- Not forcing students to use tools, just make them available. Allow people to adopt at their own speed. “Here’s whats possible” + adapt to different groups.
- Encourage getting students to speak to one another -> forums, etc.
- Let students manage their own privacy – give them more credit. “I think they are aware of the issues”. [discussing the use of facebook]
- Other techs discussed -> refworks, diggo, wordpress, blogger, twitter, identica, slideshare, Wikipedia
One participant in the discussion mentions that Facebook has been banned at her university. [not sure which University]
A middle-school teacher is having trouble with the schools banning technology/website. Ie: Voice thread. Enkerli points out that those technology decider’s are one of the primary group that needs to be encouraged to use the tools [not just teachers and students, but administrative staff too!].
- “Using technology as a backup to things going on the class” – Participant – Ron.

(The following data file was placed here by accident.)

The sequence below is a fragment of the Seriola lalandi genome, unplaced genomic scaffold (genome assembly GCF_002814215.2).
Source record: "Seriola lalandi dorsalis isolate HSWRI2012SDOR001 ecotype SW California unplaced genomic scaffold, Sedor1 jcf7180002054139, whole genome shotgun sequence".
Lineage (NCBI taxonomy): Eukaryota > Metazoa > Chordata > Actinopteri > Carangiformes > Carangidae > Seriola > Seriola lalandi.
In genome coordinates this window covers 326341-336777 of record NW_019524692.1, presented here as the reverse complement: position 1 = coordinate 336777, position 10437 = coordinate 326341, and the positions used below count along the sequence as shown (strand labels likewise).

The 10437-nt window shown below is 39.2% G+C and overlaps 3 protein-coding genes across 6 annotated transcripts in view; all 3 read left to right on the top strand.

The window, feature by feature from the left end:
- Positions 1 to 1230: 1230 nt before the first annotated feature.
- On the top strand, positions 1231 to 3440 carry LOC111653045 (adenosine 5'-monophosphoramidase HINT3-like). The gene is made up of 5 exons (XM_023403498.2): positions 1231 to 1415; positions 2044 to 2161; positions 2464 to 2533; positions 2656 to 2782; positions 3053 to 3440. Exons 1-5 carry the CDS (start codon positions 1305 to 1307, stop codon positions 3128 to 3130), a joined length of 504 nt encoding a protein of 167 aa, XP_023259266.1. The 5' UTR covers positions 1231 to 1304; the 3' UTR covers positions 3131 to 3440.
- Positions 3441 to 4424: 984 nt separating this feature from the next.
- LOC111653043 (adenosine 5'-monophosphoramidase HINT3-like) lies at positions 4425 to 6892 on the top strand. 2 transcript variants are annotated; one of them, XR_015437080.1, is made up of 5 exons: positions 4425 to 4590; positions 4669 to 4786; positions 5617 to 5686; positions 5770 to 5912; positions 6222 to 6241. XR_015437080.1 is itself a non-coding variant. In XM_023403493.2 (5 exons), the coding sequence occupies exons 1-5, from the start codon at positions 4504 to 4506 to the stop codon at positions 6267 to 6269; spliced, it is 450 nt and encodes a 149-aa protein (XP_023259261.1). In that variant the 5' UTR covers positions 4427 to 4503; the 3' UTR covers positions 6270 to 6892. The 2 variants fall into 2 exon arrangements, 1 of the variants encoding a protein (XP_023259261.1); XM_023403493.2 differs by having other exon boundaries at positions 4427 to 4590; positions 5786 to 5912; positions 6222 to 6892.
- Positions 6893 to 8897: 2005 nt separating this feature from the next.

- “Need the tech staff to be our friends”.
- but technology staff also overworked, often only focusing on tech problems like viruses, and keeping machines working. They aren’t focused on using technology for learning. Need to develop enthusiasm among tech staff too.
- WiZiQ -> good sound quality, but still issues with people not muting the mic (“push to talk” would be nice).
- “Very visual – almost like a private lesson.”
- Lots of speaking over each other.
The WiZiQ platform is a great virtual classroom. The participants “played” around with the whiteboard features, listened to the presentation, and then discussed it online. There were issues getting mic levels setup properly, and there was also some talking over each other/leaving mic on (feedback) issues, but overall it was a very succesful presentation – Next time I’ll be sure to show up on time so I can participate. [but it sure is nice to be able to review the whole thing as if it were live!].